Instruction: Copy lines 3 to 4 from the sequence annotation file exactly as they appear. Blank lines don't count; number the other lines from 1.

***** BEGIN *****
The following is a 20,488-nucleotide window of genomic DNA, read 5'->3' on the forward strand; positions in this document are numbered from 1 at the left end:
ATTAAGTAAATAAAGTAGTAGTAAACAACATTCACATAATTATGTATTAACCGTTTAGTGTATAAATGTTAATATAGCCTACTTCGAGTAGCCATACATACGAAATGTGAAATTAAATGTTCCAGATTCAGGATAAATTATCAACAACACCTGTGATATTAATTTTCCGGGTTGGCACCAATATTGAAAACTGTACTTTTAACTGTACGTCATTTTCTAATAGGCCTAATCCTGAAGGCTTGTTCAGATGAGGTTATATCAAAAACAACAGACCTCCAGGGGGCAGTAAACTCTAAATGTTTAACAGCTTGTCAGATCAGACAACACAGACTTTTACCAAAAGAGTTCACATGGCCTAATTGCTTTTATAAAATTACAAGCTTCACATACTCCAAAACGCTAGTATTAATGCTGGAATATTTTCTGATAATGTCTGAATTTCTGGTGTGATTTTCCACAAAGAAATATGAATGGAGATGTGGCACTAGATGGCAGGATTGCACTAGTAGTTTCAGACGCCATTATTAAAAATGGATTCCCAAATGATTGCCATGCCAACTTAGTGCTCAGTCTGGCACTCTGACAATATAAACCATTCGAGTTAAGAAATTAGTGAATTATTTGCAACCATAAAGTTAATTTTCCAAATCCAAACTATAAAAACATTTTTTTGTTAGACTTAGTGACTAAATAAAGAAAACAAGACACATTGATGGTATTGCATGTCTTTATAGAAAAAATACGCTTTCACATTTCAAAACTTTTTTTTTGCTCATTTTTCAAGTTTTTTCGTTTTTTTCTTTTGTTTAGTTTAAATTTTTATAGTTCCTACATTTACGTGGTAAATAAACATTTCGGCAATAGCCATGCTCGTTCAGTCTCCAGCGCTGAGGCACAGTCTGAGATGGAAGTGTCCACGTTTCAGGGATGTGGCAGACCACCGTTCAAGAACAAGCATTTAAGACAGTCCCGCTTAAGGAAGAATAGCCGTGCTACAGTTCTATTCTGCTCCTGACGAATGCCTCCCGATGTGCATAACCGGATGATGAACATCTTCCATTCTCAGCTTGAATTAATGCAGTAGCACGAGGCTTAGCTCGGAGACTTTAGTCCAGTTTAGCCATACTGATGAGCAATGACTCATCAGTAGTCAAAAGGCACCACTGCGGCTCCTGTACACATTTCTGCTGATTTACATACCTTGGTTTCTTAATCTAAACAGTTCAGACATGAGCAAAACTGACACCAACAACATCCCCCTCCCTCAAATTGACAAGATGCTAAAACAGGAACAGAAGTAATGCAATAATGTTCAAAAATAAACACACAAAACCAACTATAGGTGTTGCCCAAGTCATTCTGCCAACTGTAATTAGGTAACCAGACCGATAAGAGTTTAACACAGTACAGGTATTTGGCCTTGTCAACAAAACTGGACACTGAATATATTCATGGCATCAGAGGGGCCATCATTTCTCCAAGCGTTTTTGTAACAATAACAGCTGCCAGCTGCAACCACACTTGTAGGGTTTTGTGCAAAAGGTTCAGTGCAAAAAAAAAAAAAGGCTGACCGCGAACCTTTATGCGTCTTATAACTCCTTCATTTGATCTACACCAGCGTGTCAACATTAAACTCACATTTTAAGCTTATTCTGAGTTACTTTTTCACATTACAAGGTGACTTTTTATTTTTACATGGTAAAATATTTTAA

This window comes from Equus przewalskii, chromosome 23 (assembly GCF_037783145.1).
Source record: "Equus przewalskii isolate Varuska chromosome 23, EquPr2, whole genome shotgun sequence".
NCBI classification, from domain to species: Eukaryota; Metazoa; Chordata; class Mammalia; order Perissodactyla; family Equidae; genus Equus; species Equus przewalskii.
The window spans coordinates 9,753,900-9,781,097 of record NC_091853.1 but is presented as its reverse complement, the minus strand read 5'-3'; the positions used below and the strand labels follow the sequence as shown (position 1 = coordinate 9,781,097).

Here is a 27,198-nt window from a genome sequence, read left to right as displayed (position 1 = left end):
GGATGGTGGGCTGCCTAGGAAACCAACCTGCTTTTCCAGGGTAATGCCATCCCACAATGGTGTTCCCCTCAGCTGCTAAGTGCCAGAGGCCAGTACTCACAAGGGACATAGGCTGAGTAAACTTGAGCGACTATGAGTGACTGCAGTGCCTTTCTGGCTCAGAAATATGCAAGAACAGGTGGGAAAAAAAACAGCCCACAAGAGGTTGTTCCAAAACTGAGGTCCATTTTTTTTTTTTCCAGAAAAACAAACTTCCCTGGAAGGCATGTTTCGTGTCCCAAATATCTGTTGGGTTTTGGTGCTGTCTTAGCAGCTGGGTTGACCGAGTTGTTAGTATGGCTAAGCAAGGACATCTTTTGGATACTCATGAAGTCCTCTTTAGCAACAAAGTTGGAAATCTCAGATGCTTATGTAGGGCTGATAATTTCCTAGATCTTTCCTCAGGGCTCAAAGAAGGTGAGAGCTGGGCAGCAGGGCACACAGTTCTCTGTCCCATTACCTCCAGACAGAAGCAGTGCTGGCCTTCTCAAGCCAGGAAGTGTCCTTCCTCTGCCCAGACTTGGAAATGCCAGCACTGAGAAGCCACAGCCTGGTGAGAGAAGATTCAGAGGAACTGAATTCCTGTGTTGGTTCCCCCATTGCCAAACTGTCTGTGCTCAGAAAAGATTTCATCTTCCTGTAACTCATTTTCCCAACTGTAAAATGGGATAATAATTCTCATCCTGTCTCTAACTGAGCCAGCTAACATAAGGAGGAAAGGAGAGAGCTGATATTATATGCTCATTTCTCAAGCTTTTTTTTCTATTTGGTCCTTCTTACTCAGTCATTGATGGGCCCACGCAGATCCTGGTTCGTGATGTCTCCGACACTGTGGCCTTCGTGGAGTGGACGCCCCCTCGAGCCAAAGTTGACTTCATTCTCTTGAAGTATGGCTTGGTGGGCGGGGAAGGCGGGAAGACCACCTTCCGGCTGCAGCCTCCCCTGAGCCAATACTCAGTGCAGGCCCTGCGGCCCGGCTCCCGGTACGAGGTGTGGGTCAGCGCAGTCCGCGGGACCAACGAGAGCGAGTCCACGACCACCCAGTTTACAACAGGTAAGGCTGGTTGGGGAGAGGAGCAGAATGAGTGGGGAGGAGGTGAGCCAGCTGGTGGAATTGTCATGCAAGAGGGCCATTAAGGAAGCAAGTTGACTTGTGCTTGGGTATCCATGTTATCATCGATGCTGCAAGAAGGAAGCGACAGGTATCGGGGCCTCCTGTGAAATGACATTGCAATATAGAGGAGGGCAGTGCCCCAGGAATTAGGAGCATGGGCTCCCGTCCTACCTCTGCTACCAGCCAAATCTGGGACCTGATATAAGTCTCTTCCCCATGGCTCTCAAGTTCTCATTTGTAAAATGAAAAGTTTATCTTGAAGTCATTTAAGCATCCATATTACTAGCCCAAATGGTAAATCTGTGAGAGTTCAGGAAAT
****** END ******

This window comes from Equus przewalskii, chromosome 23 (assembly GCF_037783145.1).
Source record: "Equus przewalskii isolate Varuska chromosome 23, EquPr2, whole genome shotgun sequence".